Can anyone explain what spectral entropy is?

Does noise with a restricted bandwidth have the same spectral entropy as white noise?

  • $\begingroup$ this isn't quite what i meant but alas i cannot delete $\endgroup$
    – user15987
    May 27, 2015 at 3:03
  • 2
    $\begingroup$ But you can edit it. $\endgroup$
    – sugab
    May 28, 2015 at 1:04
  • $\begingroup$ Have the same spectral entropy as what? $\endgroup$
    – jojeck
    May 28, 2015 at 7:12
  • $\begingroup$ as white noise i mean $\endgroup$
    – user15987
    May 28, 2015 at 20:05
  • $\begingroup$ it's not clear why this question "Does noise with a restricted bandwidth have the same spectral entropy as white noise?" is being downvoted, it would save me a hell a lot of time if someone just came out and said $\endgroup$
    – user15987
    May 28, 2015 at 20:54

2 Answers 2


Spectral Entropy describes the complexity of a system. It is defined as follows:

  1. Calculate the spectrum $X(\omega_i)$ of your signal.
  2. Calculate the Power Spectral Density of your signal via squaring its amplitude and normalizing by the number of bins.

$$P(\omega_i)=\dfrac{1}{N}\left|X(\omega_i) \right|^2 $$

  1. Normalize the calculated PSD so that it can be viewed as a Probability Density Function (integral is equal to 1).

$$p_i=\dfrac{P(\omega_i)}{\sum_iP(\omega_i)} $$

  1. The Power Spectral entropy can be now calculated using a standard formula for an entropy calculation.

$$PSE = -\sum_{i=1}^np_i\ln p_i $$

In case of boosting of your noise signal, without performing any other processing, the Entropy will change. I guess there is no other way around that.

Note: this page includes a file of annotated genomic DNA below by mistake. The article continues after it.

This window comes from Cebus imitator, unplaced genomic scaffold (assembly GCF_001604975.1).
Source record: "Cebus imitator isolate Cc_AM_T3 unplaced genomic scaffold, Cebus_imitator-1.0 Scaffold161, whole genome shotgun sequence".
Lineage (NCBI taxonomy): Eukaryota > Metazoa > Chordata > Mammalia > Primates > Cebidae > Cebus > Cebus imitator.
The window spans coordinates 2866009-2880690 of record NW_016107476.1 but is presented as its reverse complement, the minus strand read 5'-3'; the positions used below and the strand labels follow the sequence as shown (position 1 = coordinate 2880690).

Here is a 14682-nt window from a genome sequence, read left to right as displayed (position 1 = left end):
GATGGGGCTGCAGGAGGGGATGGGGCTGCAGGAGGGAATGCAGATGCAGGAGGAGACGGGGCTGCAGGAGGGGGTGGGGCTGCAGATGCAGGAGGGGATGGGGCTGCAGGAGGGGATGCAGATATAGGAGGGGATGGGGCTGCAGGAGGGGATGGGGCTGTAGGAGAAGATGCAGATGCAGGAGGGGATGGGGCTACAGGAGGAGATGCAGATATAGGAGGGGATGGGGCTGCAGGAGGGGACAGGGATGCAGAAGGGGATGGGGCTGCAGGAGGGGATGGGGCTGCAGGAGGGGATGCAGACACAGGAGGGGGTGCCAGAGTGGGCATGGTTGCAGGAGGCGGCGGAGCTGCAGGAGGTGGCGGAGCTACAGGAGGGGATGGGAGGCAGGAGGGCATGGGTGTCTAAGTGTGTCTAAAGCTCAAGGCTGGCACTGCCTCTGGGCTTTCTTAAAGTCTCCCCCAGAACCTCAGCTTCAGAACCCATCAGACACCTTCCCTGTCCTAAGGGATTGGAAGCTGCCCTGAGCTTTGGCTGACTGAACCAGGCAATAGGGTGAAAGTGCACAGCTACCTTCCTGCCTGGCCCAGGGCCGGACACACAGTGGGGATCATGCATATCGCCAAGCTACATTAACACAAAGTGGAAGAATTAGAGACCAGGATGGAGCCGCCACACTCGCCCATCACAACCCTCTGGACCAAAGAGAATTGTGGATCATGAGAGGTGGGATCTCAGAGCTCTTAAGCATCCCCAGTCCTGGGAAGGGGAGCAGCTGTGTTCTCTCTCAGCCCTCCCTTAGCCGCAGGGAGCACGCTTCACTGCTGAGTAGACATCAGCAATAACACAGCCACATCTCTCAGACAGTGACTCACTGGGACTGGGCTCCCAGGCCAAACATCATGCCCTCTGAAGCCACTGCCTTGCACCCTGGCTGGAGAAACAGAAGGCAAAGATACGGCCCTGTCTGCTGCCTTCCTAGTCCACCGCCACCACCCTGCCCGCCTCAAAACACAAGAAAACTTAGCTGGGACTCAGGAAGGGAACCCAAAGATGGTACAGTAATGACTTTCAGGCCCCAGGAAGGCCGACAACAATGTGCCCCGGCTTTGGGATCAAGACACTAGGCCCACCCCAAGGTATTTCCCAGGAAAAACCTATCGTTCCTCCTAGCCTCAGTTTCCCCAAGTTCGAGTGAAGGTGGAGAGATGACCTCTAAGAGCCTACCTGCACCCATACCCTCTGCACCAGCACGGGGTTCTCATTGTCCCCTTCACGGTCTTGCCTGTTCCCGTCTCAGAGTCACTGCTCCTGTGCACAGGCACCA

• $\begingroup$ thanks for the reply, though i don't really understand it alas... is there any further processing i could perform after boosting the bass frequencies so that i didn't lose spectral entropy ? does coloured noise have a lower spectral entropy than white noise ? $\endgroup$
    – user15987
    May 27, 2015 at 9:42
  • 1
    $\begingroup$ Indeed, pink/red/brown, etc. noise has lower spectral entropy than a white noise. $\endgroup$
    – jojeck
    May 27, 2015 at 12:41
  • $\begingroup$ does amplifying past clip change the spectral entropy? could sinc filtering white noise leave the spectral entropy unchanged ? $\endgroup$
    – user15987
    May 27, 2015 at 14:03

Maximal variance in spectral flatness can be observed in white noise (versus minimal variance in flatness from a pure sine tone). So white noise is your answer and yes, you can generate that in Audacity.

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  • $\begingroup$ i thought spectral flatness was noise? i was gonna edit the question, anyway but thanks ! $\endgroup$
    – user15987
    May 27, 2015 at 3:51
  • $\begingroup$ No, spectral flatness is a measure of how tonal (pointy) or noisy (flat, uniform distribution) a spectrum is. If the question is answered, please mark it as so. Cheers! $\endgroup$ May 27, 2015 at 18:16

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